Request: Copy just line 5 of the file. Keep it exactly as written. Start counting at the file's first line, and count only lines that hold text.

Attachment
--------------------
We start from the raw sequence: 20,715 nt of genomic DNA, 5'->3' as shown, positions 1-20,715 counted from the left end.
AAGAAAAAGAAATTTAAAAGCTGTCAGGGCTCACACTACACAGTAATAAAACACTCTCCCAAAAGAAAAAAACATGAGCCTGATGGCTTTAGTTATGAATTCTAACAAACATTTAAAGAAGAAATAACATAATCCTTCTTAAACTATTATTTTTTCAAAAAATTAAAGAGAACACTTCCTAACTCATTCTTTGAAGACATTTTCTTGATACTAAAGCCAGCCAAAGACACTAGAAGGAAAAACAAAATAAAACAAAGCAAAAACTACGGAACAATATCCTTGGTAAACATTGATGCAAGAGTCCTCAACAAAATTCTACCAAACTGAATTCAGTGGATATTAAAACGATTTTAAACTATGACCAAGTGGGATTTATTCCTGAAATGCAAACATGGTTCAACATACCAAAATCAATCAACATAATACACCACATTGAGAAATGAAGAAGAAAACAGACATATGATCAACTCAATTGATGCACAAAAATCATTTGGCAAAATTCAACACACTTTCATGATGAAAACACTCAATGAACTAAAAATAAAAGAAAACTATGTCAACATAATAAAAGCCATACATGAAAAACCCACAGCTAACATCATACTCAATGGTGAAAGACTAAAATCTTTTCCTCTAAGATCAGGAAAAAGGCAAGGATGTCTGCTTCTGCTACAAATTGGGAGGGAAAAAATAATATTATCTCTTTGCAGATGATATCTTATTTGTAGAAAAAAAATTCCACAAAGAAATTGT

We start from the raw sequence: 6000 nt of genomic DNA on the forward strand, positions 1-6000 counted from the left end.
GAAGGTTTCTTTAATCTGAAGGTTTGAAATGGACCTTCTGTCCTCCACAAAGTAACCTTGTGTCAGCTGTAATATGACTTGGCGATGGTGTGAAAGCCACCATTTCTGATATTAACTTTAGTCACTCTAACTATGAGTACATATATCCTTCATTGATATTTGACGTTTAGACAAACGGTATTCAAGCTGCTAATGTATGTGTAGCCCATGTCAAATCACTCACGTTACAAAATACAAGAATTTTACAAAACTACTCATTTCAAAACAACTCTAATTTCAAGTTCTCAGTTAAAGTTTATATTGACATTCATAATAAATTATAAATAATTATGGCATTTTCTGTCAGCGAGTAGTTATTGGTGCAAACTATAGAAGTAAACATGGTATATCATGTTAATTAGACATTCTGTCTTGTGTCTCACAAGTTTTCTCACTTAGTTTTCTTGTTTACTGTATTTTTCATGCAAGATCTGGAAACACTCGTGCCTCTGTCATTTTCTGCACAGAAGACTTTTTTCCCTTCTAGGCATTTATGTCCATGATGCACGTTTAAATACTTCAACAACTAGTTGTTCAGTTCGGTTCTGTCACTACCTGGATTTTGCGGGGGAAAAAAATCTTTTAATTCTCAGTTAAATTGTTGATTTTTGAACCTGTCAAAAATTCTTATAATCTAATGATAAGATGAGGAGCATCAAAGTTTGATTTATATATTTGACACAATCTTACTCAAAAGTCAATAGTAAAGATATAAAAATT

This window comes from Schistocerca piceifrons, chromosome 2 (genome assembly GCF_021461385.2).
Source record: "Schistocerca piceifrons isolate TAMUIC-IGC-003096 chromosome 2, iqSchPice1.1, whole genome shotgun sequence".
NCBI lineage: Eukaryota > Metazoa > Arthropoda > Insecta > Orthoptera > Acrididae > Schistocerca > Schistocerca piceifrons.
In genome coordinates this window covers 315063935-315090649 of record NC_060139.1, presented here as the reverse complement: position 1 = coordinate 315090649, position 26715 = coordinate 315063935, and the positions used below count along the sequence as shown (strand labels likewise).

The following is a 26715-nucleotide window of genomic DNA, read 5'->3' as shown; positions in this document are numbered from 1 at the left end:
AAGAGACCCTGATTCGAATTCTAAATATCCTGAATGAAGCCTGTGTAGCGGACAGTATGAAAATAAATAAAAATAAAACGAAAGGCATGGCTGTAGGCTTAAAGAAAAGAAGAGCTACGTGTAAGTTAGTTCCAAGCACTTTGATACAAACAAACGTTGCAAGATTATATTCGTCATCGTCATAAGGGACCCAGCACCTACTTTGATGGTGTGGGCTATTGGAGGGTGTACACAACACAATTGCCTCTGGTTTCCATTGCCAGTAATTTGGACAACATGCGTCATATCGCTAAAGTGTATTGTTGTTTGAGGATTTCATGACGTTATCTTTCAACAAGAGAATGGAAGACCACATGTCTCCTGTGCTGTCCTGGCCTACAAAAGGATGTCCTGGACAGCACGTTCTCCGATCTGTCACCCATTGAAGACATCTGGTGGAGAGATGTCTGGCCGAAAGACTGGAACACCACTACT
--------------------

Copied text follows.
This window comes from Schistocerca piceifrons, chromosome 2 (genome assembly GCF_021461385.2).